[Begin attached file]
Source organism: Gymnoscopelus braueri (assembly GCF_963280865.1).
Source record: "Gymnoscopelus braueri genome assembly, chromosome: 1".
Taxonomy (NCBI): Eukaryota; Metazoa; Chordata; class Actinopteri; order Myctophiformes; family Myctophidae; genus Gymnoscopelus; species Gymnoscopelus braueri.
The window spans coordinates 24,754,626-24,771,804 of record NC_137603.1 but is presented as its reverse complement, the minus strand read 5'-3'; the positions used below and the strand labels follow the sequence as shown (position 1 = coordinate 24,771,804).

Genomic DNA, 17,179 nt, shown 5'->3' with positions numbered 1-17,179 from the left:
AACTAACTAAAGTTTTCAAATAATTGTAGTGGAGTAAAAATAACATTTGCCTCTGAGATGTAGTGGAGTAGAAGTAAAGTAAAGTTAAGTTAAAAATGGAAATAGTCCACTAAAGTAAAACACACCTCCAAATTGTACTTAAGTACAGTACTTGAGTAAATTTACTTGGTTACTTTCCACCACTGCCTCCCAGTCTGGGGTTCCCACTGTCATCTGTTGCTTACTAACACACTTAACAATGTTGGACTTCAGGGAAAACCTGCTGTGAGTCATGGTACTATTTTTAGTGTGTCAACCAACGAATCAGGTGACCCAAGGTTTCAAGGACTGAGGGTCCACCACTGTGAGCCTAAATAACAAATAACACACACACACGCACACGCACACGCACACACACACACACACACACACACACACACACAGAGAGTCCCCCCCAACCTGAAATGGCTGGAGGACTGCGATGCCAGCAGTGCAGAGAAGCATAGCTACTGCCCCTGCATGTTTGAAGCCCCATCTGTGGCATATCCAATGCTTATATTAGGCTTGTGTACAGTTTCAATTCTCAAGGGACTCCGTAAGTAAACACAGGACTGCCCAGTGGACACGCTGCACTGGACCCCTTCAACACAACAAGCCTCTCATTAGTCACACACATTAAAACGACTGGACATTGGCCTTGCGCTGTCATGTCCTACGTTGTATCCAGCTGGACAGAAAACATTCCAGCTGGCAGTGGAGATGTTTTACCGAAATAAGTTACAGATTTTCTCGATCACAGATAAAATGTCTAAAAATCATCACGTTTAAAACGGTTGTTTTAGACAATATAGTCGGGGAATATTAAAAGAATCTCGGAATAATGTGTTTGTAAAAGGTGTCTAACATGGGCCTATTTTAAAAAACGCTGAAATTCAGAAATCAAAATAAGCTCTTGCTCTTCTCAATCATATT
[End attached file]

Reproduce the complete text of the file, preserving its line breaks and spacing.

Source organism: Gymnoscopelus braueri (assembly GCF_963280865.1).
Source record: "Gymnoscopelus braueri genome assembly, chromosome: 1".
Taxonomy (NCBI): Eukaryota; Metazoa; Chordata; class Actinopteri; order Myctophiformes; family Myctophidae; genus Gymnoscopelus; species Gymnoscopelus braueri.
The window spans coordinates 24,754,626-24,771,804 of record NC_137603.1 but is presented as its reverse complement, the minus strand read 5'-3'; the positions used below and the strand labels follow the sequence as shown (position 1 = coordinate 24,771,804).

Genomic DNA, 17,179 nt, shown 5'->3' with positions numbered 1-17,179 from the left:
AACTAACTAAAGTTTTCAAATAATTGTAGTGGAGTAAAAATAACATTTGCCTCTGAGATGTAGTGGAGTAGAAGTAAAGTAAAGTTAAGTTAAAAATGGAAATAGTCCACTAAAGTAAAACACACCTCCAAATTGTACTTAAGTACAGTACTTGAGTAAATTTACTTGGTTACTTTCCACCACTGCCTCCCAGTCTGGGGTTCCCACTGTCATCTGTTGCTTACTAACACACTTAACAATGTTGGACTTCAGGGAAAACCTGCTGTGAGTCATGGTACTATTTTTAGTGTGTCAACCAACGAATCAGGTGACCCAAGGTTTCAAGGACTGAGGGTCCACCACTGTGAGCCTAAATAACAAATAACACACACACACGCACACGCACACGCACACACACACACACACACACACACACACACACAGAGAGTCCCCCCCAACCTGAAATGGCTGGAGGACTGCGATGCCAGCAGTGCAGAGAAGCATAGCTACTGCCCCTGCATGTTTGAAGCCCCATCTGTGGCATATCCAATGCTTATATTAGGCTTGTGTACAGTTTCAATTCTCAAGGGACTCCGTAAGTAAACACAGGACTGCCCAGTGGACACGCTGCACTGGACCCCTTCAACACAACAAGCCTCTCATTAGTCACACACATTAAAACGACTGGACATTGGCCTTGCGCTGTCATGTCCTACGTTGTATCCAGCTGGACAGAAAACATTCCAGCTGGCAGTGGAGATGTTTTACCGAAATAAGTTACAGATTTTCTCGATCACAGATAAAATGTCTAAAAATCATCACGTTTAAAACGGTTGTTTTAGACAATATAGTCGGGGAATATTAAAAGAATCTCGGAATAATGTGTTTGTAAAAGGTGTCTAACATGGGCCTATTTTAAAAAACGCTGAAATTCAGAAATCAAAATAAGCTCTTGCTCTTCTCAATCATATT